Many were convinced to accept reduced payments. The net result is taxpayers have suffered a huge financial loss because someone wanted to use a public institution as a slush fund.
Residents and visitors to Daytona Beach will be denied an opportunity to hear one of the world’s best orchestras.
We all lose.
© Sally Gillies / NSB News LLC 2011
Here is the letter sent to the News-Journal yesterday:
April 21, 2011 Dear Editor,
Eileen Zaffiro-Kean’s April 18th article on bringing back the London Symphony Orchestra in 2013 is a further expression of the problems that led to the suspension of the orchestra’s visits this year. While we are sure that she made every effort to cover the story as it was presented, it is clear that many of those involved are operating with inadequate and sometimes outright false information.
As three people who together managed eleven LSO visits as a part of the Florida International Festival from 1982 to 2003, we think the time has come to set the record straight in the hope that the community can resume the orchestra’s visits.
First, let us address some of the outright falsehoods in the story. At no time were family members of LSO players provided with free transportation, housing, rental cars or any entertainment out of Festival coffers. It is true that many LSO members did vacation in Daytona Beach with their families (to the benefit of the local economy), but those costs were paid by the musicians. And yes, some local citizens did provide hosting in the form of everything from post-concert parties to rounds of golf and other outings. But again, none of this was a part of any Festival budget. If anything, these courtesies benefitted the Festival by providing an environment in which orchestra members loved to come, and other donors saw the absolute best foot forward of the community. All such acts by patrons were in addition to their gifts to the Festival and buying tickets to concerts.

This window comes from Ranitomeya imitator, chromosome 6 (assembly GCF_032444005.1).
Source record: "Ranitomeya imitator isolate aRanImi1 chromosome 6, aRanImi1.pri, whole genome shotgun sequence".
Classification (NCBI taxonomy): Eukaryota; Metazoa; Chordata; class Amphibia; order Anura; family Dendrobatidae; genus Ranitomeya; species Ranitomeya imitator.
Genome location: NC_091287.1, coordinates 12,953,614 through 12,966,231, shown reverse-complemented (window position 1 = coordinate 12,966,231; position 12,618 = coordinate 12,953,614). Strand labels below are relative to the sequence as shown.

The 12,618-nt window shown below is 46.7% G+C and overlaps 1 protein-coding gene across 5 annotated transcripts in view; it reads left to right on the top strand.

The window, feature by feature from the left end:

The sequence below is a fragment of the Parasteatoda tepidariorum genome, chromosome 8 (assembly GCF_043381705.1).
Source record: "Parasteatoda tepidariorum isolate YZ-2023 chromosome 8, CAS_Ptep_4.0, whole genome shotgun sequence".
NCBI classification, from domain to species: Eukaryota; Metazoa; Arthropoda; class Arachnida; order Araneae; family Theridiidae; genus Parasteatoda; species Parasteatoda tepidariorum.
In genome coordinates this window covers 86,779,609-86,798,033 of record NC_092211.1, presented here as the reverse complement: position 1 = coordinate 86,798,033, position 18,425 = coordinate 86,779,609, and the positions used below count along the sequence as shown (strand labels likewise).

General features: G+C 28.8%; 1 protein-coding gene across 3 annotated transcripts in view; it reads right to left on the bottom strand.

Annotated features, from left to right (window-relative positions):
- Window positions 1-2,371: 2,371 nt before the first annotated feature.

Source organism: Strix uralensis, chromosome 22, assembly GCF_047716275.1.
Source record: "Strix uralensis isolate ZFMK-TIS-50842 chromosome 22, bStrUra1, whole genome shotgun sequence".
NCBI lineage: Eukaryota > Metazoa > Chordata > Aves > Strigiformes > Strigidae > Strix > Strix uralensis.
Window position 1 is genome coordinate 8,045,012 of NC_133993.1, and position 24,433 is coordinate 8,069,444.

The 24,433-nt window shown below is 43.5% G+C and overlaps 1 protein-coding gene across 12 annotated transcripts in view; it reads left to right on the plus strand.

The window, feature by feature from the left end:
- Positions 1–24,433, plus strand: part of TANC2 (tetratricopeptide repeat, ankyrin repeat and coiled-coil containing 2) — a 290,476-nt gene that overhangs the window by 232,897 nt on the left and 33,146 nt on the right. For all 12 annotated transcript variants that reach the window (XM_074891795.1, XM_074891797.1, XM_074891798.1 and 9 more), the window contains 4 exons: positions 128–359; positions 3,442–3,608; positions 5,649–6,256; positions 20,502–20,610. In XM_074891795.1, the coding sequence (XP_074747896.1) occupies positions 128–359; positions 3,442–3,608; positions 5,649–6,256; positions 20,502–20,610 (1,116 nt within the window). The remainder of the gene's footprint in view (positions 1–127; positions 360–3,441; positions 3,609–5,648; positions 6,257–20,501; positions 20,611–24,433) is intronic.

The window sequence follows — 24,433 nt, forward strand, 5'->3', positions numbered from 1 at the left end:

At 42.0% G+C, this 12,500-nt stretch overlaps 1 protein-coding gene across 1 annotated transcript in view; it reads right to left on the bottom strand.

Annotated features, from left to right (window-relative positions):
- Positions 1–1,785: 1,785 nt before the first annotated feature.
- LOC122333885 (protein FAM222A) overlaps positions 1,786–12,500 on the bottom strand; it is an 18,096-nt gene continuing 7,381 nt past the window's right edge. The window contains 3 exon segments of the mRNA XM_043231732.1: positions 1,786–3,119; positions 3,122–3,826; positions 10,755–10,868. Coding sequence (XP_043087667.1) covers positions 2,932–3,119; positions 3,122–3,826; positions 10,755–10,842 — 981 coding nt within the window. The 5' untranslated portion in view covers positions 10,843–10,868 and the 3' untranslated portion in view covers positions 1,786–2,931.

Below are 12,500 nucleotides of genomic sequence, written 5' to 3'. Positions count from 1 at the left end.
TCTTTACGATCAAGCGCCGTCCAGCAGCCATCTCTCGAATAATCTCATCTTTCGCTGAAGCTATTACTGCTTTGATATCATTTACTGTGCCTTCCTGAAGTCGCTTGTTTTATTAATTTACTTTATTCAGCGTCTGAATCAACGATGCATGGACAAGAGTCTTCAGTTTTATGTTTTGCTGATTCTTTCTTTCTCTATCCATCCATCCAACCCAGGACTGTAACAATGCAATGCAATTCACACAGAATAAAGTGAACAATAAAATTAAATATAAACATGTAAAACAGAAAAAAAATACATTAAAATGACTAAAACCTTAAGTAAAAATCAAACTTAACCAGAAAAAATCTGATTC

Everyone should keep in mind that the London Symphony Orchestra chose to name the Florida International Festival and Daytona Beach as their official American Summer Home because of the warmth and friendship they felt toward the community. This “branding” is unique in the relationship of any foreign orchestra, much less one of the international stature of the LSO, to any host community. Sadly, it was the attempt to “rebrand” this community which led to the loss of the LSO presence.
Financially, the plan being presented is pie in the sky. Those who estimated a break-even to $20,000 positive outcome were spot on. That was exactly our experience in the eleven visits we managed. Sometimes we came out a little ahead, sometimes a little behind.